Silver - its use in jewelry explained

Published by Gordon Weller GIA GG on 12th Dec 2018

Sterling Silver Jewelry

Pure silver possesses a unique, lustrous white color, which makes it very desirable for use in jewelry. The alloy known as sterling silver originated in continental Europe around the 12th century, well before white gold was created in the 19th century and before platinum could be produced in commercial quantities. You can check out how silver is combined with gold to create vermeil jewelry. The lustrous sterling silver alloy is a combination of 92.5% silver, with the remaining 7.5% most frequently copper. You may also find sterling silver designated as 925 silver. Per the FTC guidance, it is unfair or deceptive to mark, describe or otherwise represent… industry product as ‘silver,’ ‘solid silver,’ ‘sterling silver,’ ‘sterling,’ or the abbreviation ‘ster,’ unless it is at least 925/1,000ths pure silver. We use 925 sterling silver in our 100 East and Sas E Gems branded jewelry.


What is the major drawback of sterling silver jewelry?

Sterling silver has a long history of use in high value items, including coinage, jewelry, hollowware and cutlery. Since the 1840s, sterling silver has been used extensively for luxurious flatware and jewelry. One of the most desirable attributes of sterling silver is its luster, as new, shiny silver eventually is worn down into patina glow, which many jewelry buyers find quite desirable. Some jewelry makers purposely weather the surface prematurely to bring about this effect.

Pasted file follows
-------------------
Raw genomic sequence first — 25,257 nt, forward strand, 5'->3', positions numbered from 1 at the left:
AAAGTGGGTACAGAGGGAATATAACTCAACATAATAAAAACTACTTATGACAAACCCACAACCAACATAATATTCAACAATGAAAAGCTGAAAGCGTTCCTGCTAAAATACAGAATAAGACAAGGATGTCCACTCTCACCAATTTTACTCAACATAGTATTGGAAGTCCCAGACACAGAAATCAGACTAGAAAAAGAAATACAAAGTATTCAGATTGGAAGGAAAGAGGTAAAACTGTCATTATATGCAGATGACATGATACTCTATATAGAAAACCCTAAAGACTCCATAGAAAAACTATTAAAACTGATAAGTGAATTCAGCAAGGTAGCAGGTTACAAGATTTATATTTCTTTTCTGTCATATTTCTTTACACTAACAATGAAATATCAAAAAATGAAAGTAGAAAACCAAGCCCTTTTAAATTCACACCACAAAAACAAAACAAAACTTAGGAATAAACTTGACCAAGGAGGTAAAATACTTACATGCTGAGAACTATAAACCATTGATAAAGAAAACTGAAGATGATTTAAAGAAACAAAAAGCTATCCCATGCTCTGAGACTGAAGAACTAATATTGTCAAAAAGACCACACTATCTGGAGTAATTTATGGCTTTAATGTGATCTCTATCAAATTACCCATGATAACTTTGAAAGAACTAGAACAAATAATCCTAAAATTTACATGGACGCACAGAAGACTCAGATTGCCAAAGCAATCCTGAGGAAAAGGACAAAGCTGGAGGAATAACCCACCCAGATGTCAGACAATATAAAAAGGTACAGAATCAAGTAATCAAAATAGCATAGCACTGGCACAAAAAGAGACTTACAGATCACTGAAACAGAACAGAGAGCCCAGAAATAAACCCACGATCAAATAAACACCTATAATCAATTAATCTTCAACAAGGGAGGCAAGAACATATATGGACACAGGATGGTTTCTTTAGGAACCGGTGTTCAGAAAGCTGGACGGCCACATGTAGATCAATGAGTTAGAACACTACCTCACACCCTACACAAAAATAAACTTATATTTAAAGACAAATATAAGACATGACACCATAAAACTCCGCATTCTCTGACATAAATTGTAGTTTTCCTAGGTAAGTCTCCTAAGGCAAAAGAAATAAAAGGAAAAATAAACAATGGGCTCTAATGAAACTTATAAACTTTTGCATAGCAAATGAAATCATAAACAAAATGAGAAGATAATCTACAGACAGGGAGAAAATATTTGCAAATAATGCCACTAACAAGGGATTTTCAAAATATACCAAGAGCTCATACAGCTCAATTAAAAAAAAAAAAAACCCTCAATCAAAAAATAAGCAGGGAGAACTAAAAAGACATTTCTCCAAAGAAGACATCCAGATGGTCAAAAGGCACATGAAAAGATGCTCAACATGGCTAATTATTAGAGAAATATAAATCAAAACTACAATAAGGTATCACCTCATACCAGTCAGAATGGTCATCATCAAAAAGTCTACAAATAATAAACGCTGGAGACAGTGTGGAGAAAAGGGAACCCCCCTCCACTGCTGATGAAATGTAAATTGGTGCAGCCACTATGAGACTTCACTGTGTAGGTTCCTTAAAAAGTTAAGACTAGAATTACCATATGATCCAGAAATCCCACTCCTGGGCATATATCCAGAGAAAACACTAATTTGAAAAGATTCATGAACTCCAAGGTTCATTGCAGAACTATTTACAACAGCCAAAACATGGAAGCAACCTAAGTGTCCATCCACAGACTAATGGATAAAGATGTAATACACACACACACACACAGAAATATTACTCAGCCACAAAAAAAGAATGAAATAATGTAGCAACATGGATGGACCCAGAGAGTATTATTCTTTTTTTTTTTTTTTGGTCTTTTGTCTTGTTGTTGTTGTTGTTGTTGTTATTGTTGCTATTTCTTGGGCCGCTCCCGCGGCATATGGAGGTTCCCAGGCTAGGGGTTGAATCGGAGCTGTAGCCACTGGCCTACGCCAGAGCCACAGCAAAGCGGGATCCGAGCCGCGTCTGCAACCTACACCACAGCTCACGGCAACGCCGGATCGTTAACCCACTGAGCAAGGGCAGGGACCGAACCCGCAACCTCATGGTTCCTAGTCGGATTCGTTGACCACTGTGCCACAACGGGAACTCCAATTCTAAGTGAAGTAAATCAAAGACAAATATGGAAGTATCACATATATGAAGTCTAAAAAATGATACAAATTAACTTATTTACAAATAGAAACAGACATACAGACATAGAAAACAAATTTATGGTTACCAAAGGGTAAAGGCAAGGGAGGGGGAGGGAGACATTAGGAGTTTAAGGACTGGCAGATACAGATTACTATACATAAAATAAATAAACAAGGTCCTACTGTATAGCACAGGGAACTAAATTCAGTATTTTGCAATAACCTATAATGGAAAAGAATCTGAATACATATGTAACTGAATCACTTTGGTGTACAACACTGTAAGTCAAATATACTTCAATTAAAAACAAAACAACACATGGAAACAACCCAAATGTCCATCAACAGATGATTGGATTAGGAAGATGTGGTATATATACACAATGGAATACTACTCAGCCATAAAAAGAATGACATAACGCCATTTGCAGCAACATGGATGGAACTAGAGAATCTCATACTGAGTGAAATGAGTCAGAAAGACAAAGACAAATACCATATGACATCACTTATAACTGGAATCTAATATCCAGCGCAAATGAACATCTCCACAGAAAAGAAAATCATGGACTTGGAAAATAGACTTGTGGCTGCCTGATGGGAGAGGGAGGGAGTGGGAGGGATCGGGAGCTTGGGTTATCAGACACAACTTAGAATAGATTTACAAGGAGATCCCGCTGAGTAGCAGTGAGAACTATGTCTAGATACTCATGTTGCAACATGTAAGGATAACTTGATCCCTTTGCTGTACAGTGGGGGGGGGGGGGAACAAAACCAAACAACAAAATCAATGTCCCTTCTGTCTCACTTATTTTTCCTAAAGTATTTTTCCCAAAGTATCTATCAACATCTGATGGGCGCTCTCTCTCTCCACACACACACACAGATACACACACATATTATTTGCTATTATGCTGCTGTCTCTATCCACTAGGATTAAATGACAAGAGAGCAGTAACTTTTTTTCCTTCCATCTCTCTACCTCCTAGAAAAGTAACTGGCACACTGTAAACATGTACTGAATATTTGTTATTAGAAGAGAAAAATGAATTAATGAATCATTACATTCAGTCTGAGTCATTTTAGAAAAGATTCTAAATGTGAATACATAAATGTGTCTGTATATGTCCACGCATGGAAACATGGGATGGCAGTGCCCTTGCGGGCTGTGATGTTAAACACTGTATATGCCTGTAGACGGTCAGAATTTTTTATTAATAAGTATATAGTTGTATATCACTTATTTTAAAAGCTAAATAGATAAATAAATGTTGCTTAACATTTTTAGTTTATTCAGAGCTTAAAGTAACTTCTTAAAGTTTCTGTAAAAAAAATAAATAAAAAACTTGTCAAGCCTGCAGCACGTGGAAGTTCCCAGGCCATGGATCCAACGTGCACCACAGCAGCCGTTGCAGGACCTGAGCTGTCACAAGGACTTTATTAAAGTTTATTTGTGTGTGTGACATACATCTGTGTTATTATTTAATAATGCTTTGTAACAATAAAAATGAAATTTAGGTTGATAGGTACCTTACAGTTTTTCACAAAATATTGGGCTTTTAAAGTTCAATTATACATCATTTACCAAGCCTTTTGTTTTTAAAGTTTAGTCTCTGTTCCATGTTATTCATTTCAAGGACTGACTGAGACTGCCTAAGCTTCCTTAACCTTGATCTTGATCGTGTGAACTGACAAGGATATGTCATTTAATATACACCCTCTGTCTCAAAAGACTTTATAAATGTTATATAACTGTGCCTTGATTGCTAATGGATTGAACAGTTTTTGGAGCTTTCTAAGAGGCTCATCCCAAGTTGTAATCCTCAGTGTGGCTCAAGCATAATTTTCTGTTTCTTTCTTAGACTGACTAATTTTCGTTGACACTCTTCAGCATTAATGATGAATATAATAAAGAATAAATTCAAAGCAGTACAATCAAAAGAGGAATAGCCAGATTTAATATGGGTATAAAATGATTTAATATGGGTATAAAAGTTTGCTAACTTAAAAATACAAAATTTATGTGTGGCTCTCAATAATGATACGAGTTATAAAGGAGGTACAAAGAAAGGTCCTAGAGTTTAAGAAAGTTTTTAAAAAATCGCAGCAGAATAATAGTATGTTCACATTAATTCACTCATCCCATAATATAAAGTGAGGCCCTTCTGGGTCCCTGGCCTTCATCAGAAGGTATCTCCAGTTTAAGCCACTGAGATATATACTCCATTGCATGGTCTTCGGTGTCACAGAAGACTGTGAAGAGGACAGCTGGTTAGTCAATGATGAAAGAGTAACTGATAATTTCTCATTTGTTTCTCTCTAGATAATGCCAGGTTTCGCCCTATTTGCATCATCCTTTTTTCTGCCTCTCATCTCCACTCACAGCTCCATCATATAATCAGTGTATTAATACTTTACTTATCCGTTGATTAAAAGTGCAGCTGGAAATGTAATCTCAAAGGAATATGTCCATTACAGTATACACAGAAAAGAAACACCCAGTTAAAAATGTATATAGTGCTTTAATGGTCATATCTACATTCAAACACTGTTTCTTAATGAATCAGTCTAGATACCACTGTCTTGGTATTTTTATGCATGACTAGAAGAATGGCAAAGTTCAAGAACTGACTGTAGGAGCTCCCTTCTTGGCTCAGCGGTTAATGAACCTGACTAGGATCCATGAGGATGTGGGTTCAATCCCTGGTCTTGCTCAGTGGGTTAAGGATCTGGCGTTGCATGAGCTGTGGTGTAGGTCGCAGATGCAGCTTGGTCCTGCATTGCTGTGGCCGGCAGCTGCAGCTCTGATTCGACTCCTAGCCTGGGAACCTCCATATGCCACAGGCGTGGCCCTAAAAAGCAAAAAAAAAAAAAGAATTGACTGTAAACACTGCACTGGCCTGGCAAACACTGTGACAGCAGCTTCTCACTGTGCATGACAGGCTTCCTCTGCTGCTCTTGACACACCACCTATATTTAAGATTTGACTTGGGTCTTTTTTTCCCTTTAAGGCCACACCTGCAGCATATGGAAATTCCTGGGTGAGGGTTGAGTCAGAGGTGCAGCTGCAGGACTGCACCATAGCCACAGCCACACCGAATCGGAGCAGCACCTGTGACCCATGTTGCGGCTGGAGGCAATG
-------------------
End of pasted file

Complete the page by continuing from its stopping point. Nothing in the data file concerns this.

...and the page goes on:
One of the biggest concerns with sterling silver is tarnishing, a darkening of the surface of the jewelry item. This effect is caused when the copper portion of the alloy comes in contact with ozone, hydrogen sulfide or sulfur. There are many factors which determine the rate of tarnishing. If the article is worn against the skin or on leather the tarnishing will be more pronounced than when worn on a wool sweater. In particular, certain skin types, soaps, lotions, perfumes and leather tanning fluids will react with the sterling surface turning the silver color dark.

A new sterling silver alloy has been developed to reduce the rate of tarnish. The new alloy meets the 92.5% minimum silver content requirement, but replaces some of the copper with materials which inhibit tarnishing such as zinc, gold, palladium or platinum.